Jiayun Zhou, M.Sc. Chemistry, 2006

Regulation of enzymes of energy metabolism – AMP deaminase and creatine kinase – in an anoxia tolerant turtle.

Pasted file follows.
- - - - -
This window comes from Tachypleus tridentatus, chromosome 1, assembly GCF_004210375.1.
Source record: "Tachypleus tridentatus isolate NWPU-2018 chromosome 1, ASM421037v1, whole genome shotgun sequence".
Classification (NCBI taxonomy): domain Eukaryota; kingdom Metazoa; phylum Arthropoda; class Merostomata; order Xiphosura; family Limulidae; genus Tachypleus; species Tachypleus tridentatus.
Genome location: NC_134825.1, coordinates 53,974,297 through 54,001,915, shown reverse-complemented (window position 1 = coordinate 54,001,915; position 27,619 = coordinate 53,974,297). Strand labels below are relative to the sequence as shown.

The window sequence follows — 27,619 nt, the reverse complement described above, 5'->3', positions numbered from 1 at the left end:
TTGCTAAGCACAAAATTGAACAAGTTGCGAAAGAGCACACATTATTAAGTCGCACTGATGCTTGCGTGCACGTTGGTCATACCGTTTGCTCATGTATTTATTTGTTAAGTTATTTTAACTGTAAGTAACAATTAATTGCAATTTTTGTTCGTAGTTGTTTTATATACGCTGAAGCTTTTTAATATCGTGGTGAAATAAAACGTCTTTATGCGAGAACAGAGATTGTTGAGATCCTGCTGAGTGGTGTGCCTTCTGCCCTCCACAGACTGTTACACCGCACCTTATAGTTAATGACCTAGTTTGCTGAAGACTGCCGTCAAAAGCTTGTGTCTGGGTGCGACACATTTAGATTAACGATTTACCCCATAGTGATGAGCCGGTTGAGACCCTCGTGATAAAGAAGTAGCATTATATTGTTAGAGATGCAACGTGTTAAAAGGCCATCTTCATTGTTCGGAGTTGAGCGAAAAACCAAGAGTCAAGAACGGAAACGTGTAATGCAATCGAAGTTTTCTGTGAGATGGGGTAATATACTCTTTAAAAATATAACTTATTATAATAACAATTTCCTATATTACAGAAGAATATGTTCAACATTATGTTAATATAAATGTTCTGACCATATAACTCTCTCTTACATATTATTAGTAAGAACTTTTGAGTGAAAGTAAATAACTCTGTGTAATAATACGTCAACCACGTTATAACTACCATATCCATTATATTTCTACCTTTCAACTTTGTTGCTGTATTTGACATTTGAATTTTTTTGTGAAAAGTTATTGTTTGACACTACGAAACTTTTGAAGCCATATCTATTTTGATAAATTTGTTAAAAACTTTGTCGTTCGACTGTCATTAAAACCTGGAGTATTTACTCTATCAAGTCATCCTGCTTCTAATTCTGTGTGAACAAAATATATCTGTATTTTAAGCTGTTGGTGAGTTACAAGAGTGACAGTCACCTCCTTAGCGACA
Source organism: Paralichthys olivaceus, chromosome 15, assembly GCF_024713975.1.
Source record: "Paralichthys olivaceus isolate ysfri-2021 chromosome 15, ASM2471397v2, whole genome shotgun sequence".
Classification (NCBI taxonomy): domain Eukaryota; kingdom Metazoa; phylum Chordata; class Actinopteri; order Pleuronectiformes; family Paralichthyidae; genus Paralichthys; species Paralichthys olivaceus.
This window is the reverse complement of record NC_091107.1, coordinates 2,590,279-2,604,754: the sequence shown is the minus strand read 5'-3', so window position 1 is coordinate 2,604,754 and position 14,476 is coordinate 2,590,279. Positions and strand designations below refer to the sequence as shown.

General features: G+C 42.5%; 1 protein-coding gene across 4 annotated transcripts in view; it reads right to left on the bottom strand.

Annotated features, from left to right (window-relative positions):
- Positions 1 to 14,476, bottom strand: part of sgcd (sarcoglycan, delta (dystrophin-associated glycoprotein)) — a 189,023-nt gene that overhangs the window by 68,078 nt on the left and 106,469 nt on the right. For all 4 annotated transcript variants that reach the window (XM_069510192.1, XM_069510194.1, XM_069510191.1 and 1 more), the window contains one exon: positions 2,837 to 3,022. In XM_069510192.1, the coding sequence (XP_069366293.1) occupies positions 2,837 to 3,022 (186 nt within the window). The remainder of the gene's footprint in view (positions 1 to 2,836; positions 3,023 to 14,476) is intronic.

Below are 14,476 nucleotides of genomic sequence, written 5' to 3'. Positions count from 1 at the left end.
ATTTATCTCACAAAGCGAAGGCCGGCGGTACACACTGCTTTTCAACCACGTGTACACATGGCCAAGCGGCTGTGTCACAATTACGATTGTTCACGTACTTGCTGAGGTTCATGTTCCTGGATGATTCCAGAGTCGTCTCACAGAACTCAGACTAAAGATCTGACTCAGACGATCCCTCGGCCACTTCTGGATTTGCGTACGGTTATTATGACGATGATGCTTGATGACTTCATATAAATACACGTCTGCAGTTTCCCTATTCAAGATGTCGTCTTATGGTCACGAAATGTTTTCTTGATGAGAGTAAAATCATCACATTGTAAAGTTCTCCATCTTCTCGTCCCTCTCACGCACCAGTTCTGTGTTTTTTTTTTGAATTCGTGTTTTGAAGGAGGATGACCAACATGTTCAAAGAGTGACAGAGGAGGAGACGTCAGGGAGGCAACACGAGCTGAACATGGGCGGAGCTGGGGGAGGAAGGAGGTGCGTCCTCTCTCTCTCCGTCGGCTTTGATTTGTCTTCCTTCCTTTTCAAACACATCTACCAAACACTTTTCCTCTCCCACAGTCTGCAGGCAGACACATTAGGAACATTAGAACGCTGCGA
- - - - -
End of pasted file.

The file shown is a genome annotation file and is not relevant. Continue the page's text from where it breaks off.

The red-eared slider turtle (Trachemys scripta elegans) is one of the few vertebrate species that can survive long term oxygen deprivation. Maintenance of viable cellular energetics is key to anoxia survival and, in response to low oxygen, most anoxia tolerant animals show a drop in total adenylate levels while energy charge remains stable. To better understand how turtles regulate their energy metabolism when deprived of oxygen, the present studies focused on the control of two important enzymes in muscle energy metabolism: AMP deaminase (AMPD) and creatine kinase (CK). AMPD activity increased under anoxia in turtle skeletal muscle and the effects of ATP∙Mg and ions indicated that allosteric controls are part of the mechanism of AMPD regulation. In vitro incubations to stimulate the actions of endogenous protein kinases and phosphatases showed that AMPD is a phosphoenzyme and suggested that reversible phosphorylation has a central role in AMPD regulation under aerobic versus anoxic conditions. CK from turtle heart is also a phosphoprotein and anoxia-induced metabolic rate depression was accompanied by a strong increase in the fraction of dephosphorylated CK that showed increased affinity for creatine. Incubation studies implicated selected protein kinases (PKA, PKG, and AMPK) and phosphatases (PP1) as responsible for heart CK regulation. However, anoxia-responsive changes in kinetic properties of skeletal muscle CK did not appear to be caused by a change in phosphorylation state. Regulation of muscle CK under anoxia may be linked with changes in the binding of CK with myofibrils and the effects of binding on enzyme properties.